People who increase their consumption of sugary beverages—whether they contain added or naturally occurring sugar—may face moderately higher risk of type 2 diabetes, according to a new study from Harvard T.H. Chan School of Public Health. Drinking more sugar-sweetened beverages (SSBs), like soft drinks, as well as 100% fruit juices, was associated with higher type 2 diabetes risk.
The study also found that drinking more artificially sweetened beverages (ASBs) in place of sugary beverages did not appear to lessen diabetes risk. However, diabetes risk decreased when one daily serving of any type of sugary beverage was replaced with water, coffee, or tea. It is the first study to look at whether long-term changes in SSB and ASB consumption are linked with type 2 diabetes risk.
The study was published online October 3, 2019 in the journal Diabetes Care.
“The study provides further evidence demonstrating the health benefits associated with decreasing sugary beverage consumption and replacing these drinks with healthier alternatives like water, coffee, or tea,” said lead author Jean-Philippe Drouin-Chartier, postdoctoral fellow in the Department of Nutrition.
The study looked at 22–26 years’ worth of data from more than 192,000 men and women participating in three long-term studies—the Nurses’ Health Study, the Nurses’ Health Study II, and the Health Professionals’ Follow-up Study. Researchers calculated changes in participants’ sugary beverage consumption over time from their responses to food frequency questionnaires administered every four years.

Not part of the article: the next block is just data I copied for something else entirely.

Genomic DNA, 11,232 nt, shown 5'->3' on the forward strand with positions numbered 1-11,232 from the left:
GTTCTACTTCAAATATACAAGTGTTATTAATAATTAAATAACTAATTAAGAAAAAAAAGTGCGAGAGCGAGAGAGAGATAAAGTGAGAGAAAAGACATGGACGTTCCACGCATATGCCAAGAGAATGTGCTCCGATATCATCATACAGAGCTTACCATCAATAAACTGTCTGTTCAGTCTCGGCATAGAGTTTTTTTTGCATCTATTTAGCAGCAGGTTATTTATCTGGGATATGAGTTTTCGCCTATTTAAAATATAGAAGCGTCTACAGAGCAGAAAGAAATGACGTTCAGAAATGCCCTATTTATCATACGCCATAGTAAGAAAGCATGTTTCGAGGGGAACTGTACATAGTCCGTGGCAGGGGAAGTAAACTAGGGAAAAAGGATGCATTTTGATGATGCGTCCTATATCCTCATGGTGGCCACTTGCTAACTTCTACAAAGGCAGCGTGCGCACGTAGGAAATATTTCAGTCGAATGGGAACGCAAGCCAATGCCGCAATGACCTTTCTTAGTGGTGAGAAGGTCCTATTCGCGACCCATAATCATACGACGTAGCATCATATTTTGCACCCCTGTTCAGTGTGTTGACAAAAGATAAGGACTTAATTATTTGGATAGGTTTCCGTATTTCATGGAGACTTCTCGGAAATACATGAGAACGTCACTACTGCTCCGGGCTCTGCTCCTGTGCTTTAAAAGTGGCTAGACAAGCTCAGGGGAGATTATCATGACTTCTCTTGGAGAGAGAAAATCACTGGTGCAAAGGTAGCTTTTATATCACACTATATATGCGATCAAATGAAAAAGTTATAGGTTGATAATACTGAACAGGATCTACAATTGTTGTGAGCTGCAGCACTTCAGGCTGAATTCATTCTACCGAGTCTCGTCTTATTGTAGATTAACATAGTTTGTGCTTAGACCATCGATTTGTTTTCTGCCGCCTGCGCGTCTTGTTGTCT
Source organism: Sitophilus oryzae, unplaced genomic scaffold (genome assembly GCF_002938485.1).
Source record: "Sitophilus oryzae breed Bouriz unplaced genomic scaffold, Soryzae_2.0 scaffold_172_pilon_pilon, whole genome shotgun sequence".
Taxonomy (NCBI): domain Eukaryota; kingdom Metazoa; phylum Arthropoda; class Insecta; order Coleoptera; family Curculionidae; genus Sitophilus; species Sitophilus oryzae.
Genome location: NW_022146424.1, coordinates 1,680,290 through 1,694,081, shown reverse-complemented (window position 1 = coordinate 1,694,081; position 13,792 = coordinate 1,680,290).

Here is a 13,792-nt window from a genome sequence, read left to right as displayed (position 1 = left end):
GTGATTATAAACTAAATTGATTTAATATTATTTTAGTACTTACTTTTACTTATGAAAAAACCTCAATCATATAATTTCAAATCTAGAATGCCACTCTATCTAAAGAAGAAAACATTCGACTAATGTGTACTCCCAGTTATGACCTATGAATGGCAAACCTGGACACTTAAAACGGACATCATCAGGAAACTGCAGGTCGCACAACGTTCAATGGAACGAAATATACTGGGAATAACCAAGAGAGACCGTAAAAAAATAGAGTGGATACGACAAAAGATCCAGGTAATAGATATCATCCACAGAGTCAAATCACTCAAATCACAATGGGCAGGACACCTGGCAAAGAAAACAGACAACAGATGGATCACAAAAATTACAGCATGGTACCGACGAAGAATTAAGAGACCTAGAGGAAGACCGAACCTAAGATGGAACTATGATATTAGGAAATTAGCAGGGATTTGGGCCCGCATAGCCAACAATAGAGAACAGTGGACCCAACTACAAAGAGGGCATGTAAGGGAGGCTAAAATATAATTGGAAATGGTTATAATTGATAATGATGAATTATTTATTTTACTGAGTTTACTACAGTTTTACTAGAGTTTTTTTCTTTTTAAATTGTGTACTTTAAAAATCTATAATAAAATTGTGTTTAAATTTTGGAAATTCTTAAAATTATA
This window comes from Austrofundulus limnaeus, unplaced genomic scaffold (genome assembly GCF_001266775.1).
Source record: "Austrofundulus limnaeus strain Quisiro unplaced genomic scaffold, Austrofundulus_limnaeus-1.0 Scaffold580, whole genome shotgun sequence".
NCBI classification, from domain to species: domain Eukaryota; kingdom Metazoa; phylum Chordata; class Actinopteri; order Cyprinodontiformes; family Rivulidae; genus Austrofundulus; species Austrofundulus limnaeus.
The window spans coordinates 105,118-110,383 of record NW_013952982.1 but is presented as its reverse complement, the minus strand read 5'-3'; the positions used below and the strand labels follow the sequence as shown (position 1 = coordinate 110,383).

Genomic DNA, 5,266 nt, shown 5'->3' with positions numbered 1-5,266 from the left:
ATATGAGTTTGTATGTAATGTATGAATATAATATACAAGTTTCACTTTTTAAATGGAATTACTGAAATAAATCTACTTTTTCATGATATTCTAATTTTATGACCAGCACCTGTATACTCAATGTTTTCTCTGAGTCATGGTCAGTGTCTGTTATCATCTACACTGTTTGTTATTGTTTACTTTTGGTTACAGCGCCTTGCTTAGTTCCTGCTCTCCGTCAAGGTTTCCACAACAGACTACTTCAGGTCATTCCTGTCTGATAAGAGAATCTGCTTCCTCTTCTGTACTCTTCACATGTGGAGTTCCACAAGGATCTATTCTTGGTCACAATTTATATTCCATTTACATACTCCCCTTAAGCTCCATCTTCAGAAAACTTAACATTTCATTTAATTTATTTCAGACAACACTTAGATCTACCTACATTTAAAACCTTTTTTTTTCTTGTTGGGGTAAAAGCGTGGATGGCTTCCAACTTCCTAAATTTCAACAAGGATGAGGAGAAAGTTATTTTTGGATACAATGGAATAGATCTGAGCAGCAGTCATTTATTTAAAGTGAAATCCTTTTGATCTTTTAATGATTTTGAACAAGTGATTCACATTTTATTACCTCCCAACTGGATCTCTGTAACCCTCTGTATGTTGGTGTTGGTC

After adjusting for variables such as body mass index, other dietary changes, and lifestyle habits, the researchers found that increasing total sugary beverage intake—including both SSBs and 100% fruit juice—by more than 4 ounces per day over a four-year period was associated with 16% higher diabetes risk in the following four years. Increasing consumption of ASBs by more than 4 ounces per day over four years was linked with 18% higher diabetes risk, but the authors said the findings regarding ASBs should be interpreted with caution due to the possibility of reverse causation (individuals already at high risk for diabetes may switch from sugary beverages to diet drinks) and surveillance bias (high-risk individuals are more likely to be screened for diabetes and thus diagnosed more rapidly).
The study also found that replacing one daily serving of a sugary beverage with water, coffee, or tea—but not with an ASB—was linked with a 2–10% lower risk of diabetes.
“The study results are in line with current recommendations to replace sugary beverages with noncaloric beverages free of artificial sweeteners. Although fruit juices contain some nutrients, their consumption should be moderated,” said Frank Hu, Fredrick J. Stare professor of nutrition and epidemiology and senior author of the study.
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